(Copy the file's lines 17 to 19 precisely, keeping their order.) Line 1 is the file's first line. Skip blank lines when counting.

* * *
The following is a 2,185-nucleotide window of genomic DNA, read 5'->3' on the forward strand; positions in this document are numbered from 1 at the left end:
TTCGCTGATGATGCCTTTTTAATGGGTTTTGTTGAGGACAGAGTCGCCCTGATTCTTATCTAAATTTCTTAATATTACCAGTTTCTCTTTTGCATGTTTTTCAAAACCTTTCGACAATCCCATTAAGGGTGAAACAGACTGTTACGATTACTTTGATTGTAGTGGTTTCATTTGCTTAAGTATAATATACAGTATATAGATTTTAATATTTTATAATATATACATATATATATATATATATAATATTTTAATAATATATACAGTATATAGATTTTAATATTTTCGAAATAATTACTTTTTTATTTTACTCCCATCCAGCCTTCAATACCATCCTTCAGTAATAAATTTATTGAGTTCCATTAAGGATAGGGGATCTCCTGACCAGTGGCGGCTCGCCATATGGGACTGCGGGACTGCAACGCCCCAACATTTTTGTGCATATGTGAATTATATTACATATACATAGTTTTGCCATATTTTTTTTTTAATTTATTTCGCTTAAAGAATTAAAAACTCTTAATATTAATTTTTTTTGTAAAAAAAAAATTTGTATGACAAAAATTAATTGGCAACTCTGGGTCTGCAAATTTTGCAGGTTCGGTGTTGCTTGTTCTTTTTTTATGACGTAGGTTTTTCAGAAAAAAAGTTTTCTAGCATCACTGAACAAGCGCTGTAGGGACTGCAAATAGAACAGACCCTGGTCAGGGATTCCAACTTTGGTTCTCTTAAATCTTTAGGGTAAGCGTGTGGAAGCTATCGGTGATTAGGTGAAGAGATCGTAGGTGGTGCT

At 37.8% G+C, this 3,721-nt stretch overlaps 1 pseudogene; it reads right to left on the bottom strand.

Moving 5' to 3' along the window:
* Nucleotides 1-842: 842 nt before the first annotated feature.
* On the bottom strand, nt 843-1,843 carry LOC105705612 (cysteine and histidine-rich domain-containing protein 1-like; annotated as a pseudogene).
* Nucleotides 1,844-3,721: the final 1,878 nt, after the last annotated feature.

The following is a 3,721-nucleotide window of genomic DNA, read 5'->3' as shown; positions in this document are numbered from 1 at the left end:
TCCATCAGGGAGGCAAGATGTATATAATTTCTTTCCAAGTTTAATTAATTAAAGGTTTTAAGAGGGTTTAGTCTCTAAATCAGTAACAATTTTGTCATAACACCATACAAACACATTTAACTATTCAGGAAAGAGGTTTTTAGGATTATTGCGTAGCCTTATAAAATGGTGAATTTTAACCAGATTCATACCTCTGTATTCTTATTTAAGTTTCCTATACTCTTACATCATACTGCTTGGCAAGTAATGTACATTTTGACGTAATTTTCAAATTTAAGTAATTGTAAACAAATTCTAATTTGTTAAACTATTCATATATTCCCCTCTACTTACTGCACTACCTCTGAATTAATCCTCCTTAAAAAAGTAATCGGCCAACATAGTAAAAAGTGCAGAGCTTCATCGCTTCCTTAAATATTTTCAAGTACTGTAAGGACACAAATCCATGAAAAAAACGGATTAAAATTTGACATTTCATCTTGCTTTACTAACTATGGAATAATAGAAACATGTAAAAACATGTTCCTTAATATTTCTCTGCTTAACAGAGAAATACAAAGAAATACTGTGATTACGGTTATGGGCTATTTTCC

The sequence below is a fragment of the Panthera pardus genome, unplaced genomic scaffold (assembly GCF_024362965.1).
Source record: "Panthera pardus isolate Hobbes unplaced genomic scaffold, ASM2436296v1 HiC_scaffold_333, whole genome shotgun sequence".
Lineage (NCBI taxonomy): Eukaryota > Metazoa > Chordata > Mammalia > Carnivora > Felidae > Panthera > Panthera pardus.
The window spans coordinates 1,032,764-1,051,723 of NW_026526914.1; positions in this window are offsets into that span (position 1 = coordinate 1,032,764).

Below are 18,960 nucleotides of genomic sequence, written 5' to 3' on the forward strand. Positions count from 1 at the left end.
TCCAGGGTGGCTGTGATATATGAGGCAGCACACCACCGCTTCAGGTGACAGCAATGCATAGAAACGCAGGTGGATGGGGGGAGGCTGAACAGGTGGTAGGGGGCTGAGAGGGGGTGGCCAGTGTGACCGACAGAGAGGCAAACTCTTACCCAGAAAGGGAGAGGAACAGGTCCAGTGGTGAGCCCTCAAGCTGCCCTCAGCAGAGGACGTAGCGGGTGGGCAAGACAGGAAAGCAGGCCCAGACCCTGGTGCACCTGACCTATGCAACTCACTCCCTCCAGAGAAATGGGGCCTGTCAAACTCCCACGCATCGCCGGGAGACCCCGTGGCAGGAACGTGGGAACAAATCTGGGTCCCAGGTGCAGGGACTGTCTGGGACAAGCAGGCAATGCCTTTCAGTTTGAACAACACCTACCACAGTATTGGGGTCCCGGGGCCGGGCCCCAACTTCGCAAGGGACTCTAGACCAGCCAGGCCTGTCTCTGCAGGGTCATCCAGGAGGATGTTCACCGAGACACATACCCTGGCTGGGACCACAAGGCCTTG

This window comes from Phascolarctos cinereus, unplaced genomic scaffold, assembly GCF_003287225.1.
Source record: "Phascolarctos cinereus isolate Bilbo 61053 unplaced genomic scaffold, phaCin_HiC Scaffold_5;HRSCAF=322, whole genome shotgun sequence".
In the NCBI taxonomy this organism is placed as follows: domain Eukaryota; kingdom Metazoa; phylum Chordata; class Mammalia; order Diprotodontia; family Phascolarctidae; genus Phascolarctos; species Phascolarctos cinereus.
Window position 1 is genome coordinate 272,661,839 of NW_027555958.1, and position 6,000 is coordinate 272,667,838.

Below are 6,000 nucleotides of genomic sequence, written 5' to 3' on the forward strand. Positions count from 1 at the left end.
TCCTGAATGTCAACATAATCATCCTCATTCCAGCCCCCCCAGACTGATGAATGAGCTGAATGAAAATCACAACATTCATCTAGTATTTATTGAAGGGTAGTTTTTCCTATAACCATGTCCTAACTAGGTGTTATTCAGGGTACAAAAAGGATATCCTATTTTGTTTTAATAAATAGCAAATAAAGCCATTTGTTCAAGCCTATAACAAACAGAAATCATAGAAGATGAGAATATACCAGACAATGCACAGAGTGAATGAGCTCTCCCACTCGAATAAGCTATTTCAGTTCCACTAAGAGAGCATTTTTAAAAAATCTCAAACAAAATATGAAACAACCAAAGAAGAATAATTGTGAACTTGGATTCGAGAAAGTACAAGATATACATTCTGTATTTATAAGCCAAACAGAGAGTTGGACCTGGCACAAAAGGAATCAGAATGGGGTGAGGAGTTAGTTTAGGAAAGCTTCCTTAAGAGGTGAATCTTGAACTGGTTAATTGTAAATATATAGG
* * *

Source record: "Phascolarctos cinereus isolate Bilbo 61053 unplaced genomic scaffold, phaCin_HiC Scaffold_5;HRSCAF=322, whole genome shotgun sequence".
In the NCBI taxonomy this organism is placed as follows: domain Eukaryota; kingdom Metazoa; phylum Chordata; class Mammalia; order Diprotodontia; family Phascolarctidae; genus Phascolarctos; species Phascolarctos cinereus.
Window position 1 is genome coordinate 272,661,839 of NW_027555958.1, and position 6,000 is coordinate 272,667,838.